The Correct Way To Slice Bread For Delicious Bruschetta

If we're being honest, bruschetta is only as good as the bread that's used to make it. While the tomato topping is an essential part of the recipe, bread shouldn't be an afterthought. After all, it's the vessel holding everything together. It's also just as capable of providing rich flavors, interesting textures, and wonderful aesthetics. So, rather than focus on toppings, it might be time to turn your attention to the bread, starting with how it's sliced.

Depending on the recipe, bread can be sawed into all sorts of sizes and shapes. Both round and oblong loaves can be cut lengthwise to make a giant, wow-worthy bruschetta for a crowd. That same piece can then be sliced into more manageable squares, or into tiny pieces fit for bite-sized canapés — bread can even be sawed into thick strips for dunking into a saucier-style of bruschetta. Of course, there's also the method of making crosswise cuts.

Despite that crosswise cuts may be a bruschetta classic, they actually aren't the most visually appealing. It's for this reason that we recommend modifying the technique and instead, slicing bread on an angle, known as a bias. Cutting loaves in this way has another benefit also; it can work to increase surface area. As a result, this means more toppings can be added without the risk of any ingredients falling off the bread, making for better bruschetta. Not only does bruschetta look visually pleasing, but it offers more deliciousness in every bite.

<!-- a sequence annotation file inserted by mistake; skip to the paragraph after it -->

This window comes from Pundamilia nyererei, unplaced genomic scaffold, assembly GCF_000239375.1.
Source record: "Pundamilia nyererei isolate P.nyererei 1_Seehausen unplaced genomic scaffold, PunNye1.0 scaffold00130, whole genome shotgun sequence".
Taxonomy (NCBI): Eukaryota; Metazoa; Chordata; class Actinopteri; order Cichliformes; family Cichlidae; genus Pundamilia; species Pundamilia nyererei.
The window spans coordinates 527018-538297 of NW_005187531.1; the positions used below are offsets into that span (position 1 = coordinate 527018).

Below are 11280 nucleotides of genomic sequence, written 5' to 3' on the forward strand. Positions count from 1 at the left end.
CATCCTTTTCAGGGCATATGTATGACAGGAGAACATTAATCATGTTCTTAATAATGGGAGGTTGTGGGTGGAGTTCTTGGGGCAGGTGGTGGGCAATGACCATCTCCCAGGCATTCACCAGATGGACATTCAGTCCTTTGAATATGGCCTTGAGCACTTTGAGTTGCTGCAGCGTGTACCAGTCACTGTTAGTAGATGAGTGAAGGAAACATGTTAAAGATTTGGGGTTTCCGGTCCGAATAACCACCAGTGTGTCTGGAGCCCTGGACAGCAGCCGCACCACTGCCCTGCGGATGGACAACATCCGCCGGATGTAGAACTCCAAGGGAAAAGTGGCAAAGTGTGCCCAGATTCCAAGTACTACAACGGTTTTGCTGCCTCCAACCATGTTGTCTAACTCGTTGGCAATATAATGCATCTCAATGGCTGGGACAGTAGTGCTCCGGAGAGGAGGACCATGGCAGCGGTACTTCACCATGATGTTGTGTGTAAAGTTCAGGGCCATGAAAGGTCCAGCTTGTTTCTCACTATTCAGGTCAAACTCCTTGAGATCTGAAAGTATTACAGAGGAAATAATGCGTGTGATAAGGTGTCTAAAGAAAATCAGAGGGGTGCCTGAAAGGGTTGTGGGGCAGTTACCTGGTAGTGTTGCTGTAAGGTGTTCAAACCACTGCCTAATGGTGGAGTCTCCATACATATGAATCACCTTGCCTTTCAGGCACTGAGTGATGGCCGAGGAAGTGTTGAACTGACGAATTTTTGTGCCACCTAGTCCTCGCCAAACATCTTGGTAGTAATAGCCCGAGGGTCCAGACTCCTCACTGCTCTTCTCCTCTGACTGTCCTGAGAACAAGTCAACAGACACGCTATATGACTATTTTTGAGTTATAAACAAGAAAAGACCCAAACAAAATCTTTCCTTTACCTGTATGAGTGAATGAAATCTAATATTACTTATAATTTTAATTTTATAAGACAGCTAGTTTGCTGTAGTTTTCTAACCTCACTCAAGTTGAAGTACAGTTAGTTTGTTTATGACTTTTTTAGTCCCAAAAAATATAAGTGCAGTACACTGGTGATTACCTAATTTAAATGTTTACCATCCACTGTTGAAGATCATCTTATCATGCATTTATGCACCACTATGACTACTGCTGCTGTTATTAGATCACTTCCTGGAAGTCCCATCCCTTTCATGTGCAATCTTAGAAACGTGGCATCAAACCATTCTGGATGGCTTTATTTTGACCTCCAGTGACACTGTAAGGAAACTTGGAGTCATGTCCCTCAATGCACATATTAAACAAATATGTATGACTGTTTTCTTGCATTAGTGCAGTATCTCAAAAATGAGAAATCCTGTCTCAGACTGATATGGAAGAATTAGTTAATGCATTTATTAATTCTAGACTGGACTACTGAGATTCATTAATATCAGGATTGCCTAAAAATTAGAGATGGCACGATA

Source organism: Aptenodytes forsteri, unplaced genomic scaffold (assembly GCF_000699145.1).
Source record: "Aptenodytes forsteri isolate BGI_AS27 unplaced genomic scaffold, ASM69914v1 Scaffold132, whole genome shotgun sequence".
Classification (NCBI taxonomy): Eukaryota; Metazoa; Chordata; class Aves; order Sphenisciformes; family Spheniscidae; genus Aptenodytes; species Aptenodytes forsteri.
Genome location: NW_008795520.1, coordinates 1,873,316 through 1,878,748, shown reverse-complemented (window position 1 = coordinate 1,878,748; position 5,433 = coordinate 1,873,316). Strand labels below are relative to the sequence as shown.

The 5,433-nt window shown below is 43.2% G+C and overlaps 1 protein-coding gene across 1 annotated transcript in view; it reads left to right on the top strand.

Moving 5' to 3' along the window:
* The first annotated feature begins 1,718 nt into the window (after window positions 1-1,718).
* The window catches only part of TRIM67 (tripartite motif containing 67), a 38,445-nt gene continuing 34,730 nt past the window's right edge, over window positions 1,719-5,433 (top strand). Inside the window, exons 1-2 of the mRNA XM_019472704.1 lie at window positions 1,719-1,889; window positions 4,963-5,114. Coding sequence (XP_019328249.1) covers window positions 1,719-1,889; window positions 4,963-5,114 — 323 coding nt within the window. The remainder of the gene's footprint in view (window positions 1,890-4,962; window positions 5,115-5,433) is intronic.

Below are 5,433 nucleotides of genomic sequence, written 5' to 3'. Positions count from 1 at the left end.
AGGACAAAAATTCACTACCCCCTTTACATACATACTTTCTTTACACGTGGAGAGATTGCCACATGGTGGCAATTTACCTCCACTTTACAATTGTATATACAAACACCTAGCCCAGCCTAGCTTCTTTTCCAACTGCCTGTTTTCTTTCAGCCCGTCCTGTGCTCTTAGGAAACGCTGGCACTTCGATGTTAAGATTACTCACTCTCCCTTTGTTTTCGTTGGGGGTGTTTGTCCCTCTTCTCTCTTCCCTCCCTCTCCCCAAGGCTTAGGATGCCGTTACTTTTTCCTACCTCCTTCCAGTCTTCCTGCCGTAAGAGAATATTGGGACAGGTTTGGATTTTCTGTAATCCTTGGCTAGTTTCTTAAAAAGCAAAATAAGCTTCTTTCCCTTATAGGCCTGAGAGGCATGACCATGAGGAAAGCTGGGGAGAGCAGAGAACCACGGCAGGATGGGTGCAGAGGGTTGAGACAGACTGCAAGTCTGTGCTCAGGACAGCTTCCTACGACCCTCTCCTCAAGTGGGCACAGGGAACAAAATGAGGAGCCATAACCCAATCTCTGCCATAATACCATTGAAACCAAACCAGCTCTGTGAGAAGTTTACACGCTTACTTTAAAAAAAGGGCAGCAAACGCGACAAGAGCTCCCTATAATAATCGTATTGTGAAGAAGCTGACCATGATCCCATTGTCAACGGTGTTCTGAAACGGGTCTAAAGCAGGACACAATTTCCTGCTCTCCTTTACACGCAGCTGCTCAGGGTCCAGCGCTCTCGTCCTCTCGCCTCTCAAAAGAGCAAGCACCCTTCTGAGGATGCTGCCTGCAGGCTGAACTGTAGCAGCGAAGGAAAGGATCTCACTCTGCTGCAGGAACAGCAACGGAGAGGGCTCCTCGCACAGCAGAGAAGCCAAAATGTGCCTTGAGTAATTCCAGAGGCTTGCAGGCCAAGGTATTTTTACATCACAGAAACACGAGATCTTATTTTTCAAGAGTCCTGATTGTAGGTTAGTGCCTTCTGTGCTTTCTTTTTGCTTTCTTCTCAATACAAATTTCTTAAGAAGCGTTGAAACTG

Choose the right bread, slice it properly, and toast it for a minute

Any kind of bread can be used, however, some loaves fare better than others. When weighing your options, consider the crumb closely. While an open crumb can cause ingredients to fall through the spaces, an ultra-fine crumb can become too brittle when toasted, but a crumb that's too-soft will just become weighed down by ingredients. Our advice? Seek out a large, rustic-style loaf with a crunchy crust and sturdy crumb. An Italian pane rustico will do the trick, much like homemade sourdough.

To effectively slice bread on a bias, hold a serrated knife at a 45-degree angle, moving the knife in a back-and-forth motion. Slices should be evenly cut to a thickness of about ½ inch. If pieces are too large, cut them diagonally. Once sliced, bread can be toasted. Whether you bake oil-drizzled slices in the oven, toast them in a pan, or char them on the grill is up to you, just remember that it should only take about a minute of toasting for slices to become golden and crisp.

Last but not least, slices can be rubbed with a garlic clove and topped with tomatoes. Of course, you can also take some creative liberties — add a layer of whipped ricotta, drizzle on truffle-infused balsamic, or garnish with a fried basil leaf. Whatever you decide, a perfectly sliced piece of bruschetta is more than capable of handling any topping you toss on it!